Mumbrella – “Australia’s digitally incoherent politicians are threatening the ad and media industries

You don’t need to start with a perfectly formed 600-word piece full of prose and nuanced analysis. That comes later. The premise of your piece will dictate the entire narrative so be sure to get it right.

Write Well

There can be no doubt that some of the best ideas in history have ended up on the cutting room floor due to lack of coherence and basic writing skills. Thankfully, the very best op-ed pieces are marked not by their complexity, but their simplicity.

Columns are most typically conversational in tone, so you can imagine yourself have a conversation with your reader as you write (a short, focused conversation). But the range of voice used in columns can be wide: contemplative, conversational, descriptive, experienced, informative, informed, introspective, observant, plaintive, reportorial, self-effacing, sophisticated, humorous, among many others. These simple tips should get you on your way.

– Use third party data and research to justify your arguments or background.
– Assume your ready knows little about the topic so explain any complex ideas or terminology.
– Give context and background to help the reader see how your idea developed.
– Stay focussed and avoid narrative tangents or sub plots – Use, strong active language and a plain English writing style (save your creative writing skills for your novel)

HERE ARE SOME GREAT OP-ED WRITING TIPS

Know Your Audience

Most op-ed pieces will be written specifically for a publication. If you have convinced the editor to give you some space, make sure you take the time to understand their audience and their editorial priorities.

Write using a tone and language that reflects the audiences’ level of understanding about the topic. If you are writing for a specialist trade magazine it is probably fine to use industry jargon. If you are writing for a wider audience, assume the reader knows little or nothing about the topic.

A good way to perfecting your voice and tone is to get in the habit of reading your column or op-ed out loud. Doing so gives you a clear sense of how your piece might sound – what your voice may come off as – to your intended reader.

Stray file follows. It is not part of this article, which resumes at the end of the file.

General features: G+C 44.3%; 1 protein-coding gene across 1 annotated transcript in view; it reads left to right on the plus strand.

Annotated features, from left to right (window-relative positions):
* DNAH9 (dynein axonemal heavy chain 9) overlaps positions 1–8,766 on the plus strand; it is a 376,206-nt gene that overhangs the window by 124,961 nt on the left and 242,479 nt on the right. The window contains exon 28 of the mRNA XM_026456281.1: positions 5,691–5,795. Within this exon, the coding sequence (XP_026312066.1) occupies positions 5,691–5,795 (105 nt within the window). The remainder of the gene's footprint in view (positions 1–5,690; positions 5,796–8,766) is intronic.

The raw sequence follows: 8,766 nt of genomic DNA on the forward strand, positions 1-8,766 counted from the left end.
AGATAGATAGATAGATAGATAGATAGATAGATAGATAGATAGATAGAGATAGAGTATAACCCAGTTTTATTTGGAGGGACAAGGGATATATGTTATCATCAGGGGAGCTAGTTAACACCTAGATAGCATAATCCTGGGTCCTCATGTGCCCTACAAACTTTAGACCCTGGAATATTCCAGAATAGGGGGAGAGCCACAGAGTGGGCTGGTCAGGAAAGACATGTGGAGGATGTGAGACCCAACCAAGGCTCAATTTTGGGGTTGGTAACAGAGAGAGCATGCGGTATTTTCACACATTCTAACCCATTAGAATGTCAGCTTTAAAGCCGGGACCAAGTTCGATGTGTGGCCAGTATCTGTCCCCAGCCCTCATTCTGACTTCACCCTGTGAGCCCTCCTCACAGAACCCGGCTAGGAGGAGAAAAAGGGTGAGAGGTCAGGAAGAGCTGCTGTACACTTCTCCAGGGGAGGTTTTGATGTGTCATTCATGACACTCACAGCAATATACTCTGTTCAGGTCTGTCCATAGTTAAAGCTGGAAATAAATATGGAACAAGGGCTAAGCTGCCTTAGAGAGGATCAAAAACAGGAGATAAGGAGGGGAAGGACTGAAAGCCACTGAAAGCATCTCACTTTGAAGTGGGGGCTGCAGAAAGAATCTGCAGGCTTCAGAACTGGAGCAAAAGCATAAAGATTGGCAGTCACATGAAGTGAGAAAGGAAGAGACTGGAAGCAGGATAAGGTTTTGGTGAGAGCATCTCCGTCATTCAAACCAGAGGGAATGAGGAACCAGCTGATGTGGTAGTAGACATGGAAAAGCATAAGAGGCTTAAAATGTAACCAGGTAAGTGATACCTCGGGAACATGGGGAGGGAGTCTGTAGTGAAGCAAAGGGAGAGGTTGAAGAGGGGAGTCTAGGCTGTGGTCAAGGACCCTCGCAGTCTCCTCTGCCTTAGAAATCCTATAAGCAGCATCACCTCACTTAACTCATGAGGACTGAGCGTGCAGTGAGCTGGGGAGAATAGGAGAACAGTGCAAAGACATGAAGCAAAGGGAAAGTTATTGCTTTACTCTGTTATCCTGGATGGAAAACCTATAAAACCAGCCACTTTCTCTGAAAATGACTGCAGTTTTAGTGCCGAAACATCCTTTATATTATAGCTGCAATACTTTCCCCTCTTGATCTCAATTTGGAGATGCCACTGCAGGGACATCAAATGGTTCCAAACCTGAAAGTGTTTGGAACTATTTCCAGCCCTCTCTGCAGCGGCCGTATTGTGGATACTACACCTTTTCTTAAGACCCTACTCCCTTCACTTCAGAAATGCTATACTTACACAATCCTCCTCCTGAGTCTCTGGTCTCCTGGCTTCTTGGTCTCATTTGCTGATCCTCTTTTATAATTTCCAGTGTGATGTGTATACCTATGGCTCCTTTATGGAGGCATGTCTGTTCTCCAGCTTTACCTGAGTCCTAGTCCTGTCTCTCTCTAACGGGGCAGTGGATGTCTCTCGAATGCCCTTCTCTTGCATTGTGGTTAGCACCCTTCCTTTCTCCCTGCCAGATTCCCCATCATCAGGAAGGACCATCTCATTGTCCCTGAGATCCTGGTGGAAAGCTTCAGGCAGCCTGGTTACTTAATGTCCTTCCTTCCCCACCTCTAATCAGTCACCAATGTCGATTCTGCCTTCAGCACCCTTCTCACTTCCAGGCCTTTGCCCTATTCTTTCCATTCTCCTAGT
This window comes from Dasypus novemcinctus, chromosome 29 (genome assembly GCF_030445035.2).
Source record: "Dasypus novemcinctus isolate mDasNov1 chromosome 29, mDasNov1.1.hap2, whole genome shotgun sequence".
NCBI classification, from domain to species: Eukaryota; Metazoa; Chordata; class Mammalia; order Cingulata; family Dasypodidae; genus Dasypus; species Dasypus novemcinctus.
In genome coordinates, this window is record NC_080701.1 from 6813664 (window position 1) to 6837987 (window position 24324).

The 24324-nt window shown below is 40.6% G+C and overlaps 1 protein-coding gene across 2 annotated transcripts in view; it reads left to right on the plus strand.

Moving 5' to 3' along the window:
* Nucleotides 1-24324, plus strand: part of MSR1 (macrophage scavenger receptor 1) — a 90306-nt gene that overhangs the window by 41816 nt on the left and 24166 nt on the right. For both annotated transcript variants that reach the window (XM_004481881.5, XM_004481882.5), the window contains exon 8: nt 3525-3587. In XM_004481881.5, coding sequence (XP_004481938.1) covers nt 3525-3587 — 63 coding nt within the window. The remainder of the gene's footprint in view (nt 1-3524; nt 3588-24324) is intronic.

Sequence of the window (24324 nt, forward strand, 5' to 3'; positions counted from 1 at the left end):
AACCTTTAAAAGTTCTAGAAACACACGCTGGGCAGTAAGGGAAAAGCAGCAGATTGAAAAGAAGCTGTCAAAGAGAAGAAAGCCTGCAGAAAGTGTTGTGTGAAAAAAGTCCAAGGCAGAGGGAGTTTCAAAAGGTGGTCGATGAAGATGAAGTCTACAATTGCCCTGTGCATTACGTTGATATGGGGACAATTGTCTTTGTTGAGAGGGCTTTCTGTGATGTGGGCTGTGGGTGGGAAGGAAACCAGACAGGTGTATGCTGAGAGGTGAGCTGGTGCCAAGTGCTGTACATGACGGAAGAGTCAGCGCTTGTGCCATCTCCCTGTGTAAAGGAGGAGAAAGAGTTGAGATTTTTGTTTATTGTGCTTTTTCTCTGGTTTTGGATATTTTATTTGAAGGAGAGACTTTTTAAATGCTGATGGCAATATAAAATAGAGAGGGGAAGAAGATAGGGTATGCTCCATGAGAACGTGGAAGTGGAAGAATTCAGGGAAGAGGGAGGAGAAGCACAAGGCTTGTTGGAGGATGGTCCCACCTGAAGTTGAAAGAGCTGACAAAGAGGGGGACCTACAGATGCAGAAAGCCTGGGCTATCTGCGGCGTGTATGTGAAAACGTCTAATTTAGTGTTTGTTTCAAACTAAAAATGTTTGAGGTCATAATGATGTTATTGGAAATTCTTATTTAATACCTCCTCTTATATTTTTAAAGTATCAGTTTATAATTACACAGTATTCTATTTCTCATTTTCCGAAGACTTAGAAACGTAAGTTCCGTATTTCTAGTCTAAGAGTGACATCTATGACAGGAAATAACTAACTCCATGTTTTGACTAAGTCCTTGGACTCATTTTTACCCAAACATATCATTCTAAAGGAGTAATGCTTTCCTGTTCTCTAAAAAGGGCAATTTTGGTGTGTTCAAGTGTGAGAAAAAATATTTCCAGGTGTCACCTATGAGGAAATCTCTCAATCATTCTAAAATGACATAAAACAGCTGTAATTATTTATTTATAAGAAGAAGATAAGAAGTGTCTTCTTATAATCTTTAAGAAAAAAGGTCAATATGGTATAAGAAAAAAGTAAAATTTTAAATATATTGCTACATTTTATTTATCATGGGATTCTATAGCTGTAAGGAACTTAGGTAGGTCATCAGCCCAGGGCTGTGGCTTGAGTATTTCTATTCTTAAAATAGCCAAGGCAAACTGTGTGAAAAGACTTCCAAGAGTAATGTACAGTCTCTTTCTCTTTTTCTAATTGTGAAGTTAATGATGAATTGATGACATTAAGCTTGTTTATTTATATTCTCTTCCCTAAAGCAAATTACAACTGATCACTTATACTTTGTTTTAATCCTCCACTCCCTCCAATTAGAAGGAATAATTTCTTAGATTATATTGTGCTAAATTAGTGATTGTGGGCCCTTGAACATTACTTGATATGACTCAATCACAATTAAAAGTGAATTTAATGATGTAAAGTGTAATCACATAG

Don’t Sell

An op-ed is not an opportunity to write 500 words about your products and their incredible features and great pricing. That’s called advertising. Integrating product references, branding or marketing messages into your piece requires certain degree of subtlety and sophistication.

Not just because your piece may get spiked, but because readers have finely-tuned detectors and can tell the difference between insightful, inspired thinking and a thinly-veiled product flog. Any value from the piece from a commercial perspective should be driven by a desire to establish yourself and your brand as a thought leader.


If thought leadership is part of your ongoing marketing strategy please feel free to get in touch to discuss how RGC can make it happen. Email ben@rgcmm.com.au or call +61 415 743 838.

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Blog

World War I did not get off to a great start for Maurice Buckley (pictured second from left), one of Australia’s bravest soldiers and perhaps my favorite Victoria Cross (VC) recipient.

After signing up to join the famed Australian Light Horse Brigade Maurice was shipped off to Egypt on his way to the infamous cliffs of Gallipoli. No sooner had he sighted the Pyramids then he was sent back home after contracting a venereal disease. On his return the shame became too great and he promptly deserted.

As the war dragged into 1915 and then 1916 Buckley became determined to redeem himself and re-enlisted using his dead brother’s first name and his mother’s maiden name.